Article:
What to Do When Your RV Sink Smells Like Sewage

Jun 2, 2021 | Maintenance & Mods

What to Do When Your RV Sink Smells Like Sewage

In this installment of RV Mishaps, we learn what to do when that unpleasant smell isn’t coming from your wastewater tanks, but from your sink.

By Sarah Cribari

Welcome to RV Mishaps, a content series written by RVers about problems they’ve encountered on the road, how they solved them, and lessons learned. Have a mishap story of your own that you’d like to tell? Send us an email at editorial@togorv.com


There are many reasons why your RV could smell like sewage, and none of them are pleasant. It’s one of the unfavorable aspects of RV living, and something most RV owners will have to deal with at some point. Usually, smells are related to your RV’s black tank, which is why we were confused to have a horrible stench coming from our kitchen sink. 

Only a few weeks after our fridge’s fuse was fried from a power outage, my husband and I started noticing a nasty septic smell when walking past the RV kitchen. Since our bathroom is on the other side of the RV, we weren’t sure of the cause. The smell worsened, especially after we emptied our tanks. We tried doing nothing and hoped the smell would go away on its own, but—spoiler—it didn’t.

We initially thought that maybe the roof A/C unit was sucking in septic fumes and blowing them into the kitchen. But the smell was there even when we weren’t using the A/C. We then started to worry that there was a leak in the septic, or that our black and gray tanks were mixing. 

We tried to remedy the issue by adding a tank treatment to the gray tank by pouring it down the kitchen sink. Maybe something was growing in the pipes and the culture would help break down whatever funk was thriving. This helped a bit, but we could tell something was still off. 

We confirmed that there wasn’t a leak in the septic outside the RV, and after examining the pipes inside, we realized that the smell was the worst directly under the kitchen sink. After a bit of searching under the sink cabinet with a flashlight (while holding our breath) we discovered—nothing. No signs of leaks, just a disgusting smell. 

So we turned to the internet for help. Hours of internet forum research helped us rule out all sorts of possibilities, and we concluded that our problem was with the anti-siphon trap vent device under the kitchen sink. Ours was so old that the spring mechanism that keeps the seal in place after venting was worn out. This meant that the seal was leaking all the nasty smelling gray tank fumes into our RV. 

The good news: Anti-siphon trap vent devices (or ASTVDs) are fairly easy to replace, and inexpensive. The bad news: We couldn’t find one. The part was sold out everywhere and even local mobile RV mechanics didn’t have it. So we were stuck with the smell until we could track down the part. Two states and three stores later, we were finally able to find a correctly-sized ASTVD.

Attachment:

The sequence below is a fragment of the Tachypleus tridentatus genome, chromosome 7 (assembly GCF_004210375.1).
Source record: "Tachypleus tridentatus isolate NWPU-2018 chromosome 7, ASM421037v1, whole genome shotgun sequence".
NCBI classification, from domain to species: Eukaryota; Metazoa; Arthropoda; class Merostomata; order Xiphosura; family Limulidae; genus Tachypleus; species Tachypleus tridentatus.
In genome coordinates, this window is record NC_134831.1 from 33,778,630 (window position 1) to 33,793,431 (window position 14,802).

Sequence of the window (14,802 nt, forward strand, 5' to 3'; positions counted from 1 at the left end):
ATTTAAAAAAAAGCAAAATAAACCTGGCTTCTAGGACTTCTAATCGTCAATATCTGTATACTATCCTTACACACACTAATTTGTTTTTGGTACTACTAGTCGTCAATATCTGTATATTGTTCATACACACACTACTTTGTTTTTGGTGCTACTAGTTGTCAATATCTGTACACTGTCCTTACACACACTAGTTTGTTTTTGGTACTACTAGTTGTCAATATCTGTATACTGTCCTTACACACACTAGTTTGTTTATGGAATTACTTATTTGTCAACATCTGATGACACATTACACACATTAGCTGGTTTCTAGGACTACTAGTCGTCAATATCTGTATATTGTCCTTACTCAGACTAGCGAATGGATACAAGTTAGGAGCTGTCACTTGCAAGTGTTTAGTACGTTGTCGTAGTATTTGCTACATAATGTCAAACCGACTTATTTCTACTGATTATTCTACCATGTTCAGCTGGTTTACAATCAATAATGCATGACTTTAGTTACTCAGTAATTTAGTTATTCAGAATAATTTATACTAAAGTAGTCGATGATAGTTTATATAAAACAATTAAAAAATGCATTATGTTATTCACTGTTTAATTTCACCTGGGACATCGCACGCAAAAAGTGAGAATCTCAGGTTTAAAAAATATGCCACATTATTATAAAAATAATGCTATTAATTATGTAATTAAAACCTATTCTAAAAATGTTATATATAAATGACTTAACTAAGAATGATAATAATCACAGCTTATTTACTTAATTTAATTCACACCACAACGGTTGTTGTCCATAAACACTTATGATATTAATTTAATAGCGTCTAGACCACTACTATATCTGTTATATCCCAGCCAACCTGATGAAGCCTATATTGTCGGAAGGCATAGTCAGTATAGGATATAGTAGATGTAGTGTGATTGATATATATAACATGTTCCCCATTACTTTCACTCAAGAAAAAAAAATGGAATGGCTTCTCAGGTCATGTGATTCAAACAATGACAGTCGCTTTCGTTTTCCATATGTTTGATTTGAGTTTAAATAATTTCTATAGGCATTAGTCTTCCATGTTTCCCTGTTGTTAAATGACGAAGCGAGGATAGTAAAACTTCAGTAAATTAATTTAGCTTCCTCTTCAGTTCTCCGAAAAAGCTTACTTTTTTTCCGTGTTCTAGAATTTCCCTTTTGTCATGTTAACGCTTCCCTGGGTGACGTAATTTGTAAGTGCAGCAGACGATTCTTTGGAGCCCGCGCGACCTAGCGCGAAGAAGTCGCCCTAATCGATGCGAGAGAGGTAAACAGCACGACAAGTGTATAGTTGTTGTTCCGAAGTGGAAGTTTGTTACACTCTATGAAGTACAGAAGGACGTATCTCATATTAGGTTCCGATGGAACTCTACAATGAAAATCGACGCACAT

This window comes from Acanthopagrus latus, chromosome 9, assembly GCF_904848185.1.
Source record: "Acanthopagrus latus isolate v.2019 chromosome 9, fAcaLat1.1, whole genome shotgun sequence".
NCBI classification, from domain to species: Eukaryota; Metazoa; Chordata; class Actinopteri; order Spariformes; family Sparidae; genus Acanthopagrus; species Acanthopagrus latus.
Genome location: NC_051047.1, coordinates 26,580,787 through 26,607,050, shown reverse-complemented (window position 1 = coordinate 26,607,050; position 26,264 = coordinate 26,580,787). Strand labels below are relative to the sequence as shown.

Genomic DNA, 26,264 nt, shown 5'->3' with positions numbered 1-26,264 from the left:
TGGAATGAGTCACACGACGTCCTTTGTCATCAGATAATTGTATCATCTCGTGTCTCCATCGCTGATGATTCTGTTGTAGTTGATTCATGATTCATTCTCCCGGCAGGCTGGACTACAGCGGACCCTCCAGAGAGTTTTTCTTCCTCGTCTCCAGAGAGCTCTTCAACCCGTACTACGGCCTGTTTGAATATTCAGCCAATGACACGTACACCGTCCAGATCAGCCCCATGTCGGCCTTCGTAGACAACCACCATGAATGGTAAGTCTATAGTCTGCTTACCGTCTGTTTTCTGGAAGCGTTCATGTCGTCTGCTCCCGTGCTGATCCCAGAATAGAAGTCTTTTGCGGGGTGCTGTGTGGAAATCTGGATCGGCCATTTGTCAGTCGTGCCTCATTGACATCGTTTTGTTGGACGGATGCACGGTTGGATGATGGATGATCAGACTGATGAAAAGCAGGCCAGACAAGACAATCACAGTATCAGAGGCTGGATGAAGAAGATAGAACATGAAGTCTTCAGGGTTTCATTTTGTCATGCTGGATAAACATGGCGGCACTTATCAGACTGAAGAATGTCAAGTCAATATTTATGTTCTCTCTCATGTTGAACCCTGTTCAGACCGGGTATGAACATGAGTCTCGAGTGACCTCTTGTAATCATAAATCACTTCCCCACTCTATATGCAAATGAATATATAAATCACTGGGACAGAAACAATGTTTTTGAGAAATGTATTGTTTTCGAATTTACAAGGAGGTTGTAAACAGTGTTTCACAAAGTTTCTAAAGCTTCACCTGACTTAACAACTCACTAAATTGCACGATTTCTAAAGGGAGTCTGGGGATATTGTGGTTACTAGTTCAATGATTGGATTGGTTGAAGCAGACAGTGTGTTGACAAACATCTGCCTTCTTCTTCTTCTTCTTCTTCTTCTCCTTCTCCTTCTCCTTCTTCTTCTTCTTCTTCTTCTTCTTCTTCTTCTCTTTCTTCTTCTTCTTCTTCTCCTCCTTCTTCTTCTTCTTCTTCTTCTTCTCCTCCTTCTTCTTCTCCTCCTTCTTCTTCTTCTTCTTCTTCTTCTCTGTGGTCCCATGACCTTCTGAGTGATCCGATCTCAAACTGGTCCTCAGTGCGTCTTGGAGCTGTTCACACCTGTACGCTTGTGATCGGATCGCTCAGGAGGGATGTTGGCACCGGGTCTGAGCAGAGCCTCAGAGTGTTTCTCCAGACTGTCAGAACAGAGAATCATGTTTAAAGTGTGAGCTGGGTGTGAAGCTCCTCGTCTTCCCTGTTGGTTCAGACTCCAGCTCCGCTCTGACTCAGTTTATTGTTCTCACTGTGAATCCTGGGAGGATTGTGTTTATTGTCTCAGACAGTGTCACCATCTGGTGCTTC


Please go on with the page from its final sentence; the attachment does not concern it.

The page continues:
The ASTVD cost about $6, and we also needed to purchase a channel lock to remove the old one. When we first tried to remove the faulty ASTVD, we realized that a vacuum had been created when we emptied the tanks, making the part screw itself onto the thread very tightly. After multiple frustrating attempts to unscrew the part without breaking the rest of the plastic plumbing, we finally decided to buy the right tools to make the repair possible. It wasn’t until we used a channel lock that we were able to unscrew the original part. Once we had the proper tools, it only took about 30 seconds to remove the old ASTVD and thread the new one into place. And sure enough, no more stinky sink. 

RV sink
Photo: Matt Chastain

Lessons Learned 

If you have an older rig, keep an eye on parts that are wearing out. We didn’t do anything specific to break the sink’s ASTVD, it was simply an older part that wore out through normal use. So regularly checking up on older parts in your RV is important. 

We also learned that it’s important to be familiar with your rig. Our lack of familiarity with our RV’s plumbing system meant that it took us hours of research to even know where to look for a problem. If we’d been more familiar with our RV, we could have diagnosed the problem quicker. Turns out, it’s a pretty common issue and RV forums gave us the ultimate solution to our stinky sink problem. 

After 6 years, you can safely assume that a $6 plastic seal with a cheap metal spring mechanism will need to be replaced, especially after regular use. Had we taken the time to research this before leaving, we could have replaced the part out of caution before hitting the road. Preventive maintenance can minimize problems when you’re traveling.  

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Sarah Cribari

Sarah is an Arizona-based freelance travel writer who specializes in food, wine, and RV trips. She loves hitting the road and looking for amazing meals, wineries of all kinds, and quirky historical activities.

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